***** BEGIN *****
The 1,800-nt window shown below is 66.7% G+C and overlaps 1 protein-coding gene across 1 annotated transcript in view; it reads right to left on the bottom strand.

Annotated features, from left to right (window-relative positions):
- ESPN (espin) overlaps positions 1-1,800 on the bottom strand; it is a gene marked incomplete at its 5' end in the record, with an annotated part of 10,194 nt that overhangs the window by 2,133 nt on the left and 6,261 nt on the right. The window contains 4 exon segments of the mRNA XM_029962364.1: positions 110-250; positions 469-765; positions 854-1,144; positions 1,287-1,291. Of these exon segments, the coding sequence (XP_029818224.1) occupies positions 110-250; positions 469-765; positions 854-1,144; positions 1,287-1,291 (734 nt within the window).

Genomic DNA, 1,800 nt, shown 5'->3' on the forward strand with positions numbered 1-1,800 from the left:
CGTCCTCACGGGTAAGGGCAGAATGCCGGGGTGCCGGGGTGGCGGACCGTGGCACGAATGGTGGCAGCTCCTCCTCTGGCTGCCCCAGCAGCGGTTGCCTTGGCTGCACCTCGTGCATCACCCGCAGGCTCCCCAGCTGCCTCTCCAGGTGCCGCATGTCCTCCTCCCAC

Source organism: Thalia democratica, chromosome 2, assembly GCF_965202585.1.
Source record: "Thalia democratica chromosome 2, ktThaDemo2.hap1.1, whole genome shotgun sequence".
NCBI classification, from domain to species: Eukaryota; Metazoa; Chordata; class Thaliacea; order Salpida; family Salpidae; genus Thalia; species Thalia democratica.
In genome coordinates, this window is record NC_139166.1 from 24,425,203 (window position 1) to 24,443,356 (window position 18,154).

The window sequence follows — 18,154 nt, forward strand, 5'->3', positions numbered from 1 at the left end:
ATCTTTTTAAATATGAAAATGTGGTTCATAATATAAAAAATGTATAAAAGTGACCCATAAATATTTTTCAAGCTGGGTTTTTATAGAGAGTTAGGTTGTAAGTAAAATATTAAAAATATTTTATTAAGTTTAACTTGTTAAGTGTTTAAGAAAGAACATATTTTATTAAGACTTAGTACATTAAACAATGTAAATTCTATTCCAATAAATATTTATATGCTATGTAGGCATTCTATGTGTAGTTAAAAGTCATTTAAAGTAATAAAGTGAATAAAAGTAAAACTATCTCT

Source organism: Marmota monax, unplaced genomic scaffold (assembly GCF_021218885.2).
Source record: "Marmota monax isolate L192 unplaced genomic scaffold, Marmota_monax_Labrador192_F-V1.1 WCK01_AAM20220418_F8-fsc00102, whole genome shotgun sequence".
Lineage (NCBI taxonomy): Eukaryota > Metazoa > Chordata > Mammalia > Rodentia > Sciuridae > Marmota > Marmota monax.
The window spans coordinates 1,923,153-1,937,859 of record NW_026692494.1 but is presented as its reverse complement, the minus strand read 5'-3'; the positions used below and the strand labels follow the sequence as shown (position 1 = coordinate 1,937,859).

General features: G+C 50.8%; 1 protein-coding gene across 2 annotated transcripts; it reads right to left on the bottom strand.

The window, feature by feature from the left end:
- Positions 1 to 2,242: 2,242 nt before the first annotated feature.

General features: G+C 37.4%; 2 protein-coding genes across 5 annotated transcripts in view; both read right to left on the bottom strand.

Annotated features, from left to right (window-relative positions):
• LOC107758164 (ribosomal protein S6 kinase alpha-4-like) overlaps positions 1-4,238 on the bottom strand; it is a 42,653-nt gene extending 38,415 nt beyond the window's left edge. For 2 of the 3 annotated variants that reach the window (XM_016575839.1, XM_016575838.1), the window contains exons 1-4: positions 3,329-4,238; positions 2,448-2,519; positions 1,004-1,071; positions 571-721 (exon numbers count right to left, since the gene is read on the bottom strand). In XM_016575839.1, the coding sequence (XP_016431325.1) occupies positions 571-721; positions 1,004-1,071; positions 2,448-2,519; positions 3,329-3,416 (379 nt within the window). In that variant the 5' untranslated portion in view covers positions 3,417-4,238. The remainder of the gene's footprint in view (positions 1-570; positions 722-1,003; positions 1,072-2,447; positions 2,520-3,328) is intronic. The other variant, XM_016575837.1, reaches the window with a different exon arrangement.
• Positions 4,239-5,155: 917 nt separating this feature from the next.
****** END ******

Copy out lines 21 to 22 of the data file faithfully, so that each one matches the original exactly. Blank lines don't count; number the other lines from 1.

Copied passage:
• LOC107758164 (ribosomal protein S6 kinase alpha-4-like) overlaps positions 1-4,238 on the bottom strand; it is a 42,653-nt gene extending 38,415 nt beyond the window's left edge. For 2 of the 3 annotated variants that reach the window (XM_016575839.1, XM_016575838.1), the window contains exons 1-4: positions 3,329-4,238; positions 2,448-2,519; positions 1,004-1,071; positions 571-721 (exon numbers count right to left, since the gene is read on the bottom strand). In XM_016575839.1, the coding sequence (XP_016431325.1) occupies positions 571-721; positions 1,004-1,071; positions 2,448-2,519; positions 3,329-3,416 (379 nt within the window). In that variant the 5' untranslated portion in view covers positions 3,417-4,238. The remainder of the gene's footprint in view (positions 1-570; positions 722-1,003; positions 1,072-2,447; positions 2,520-3,328) is intronic. The other variant, XM_016575837.1, reaches the window with a different exon arrangement.
• Positions 4,239-5,155: 917 nt separating this feature from the next.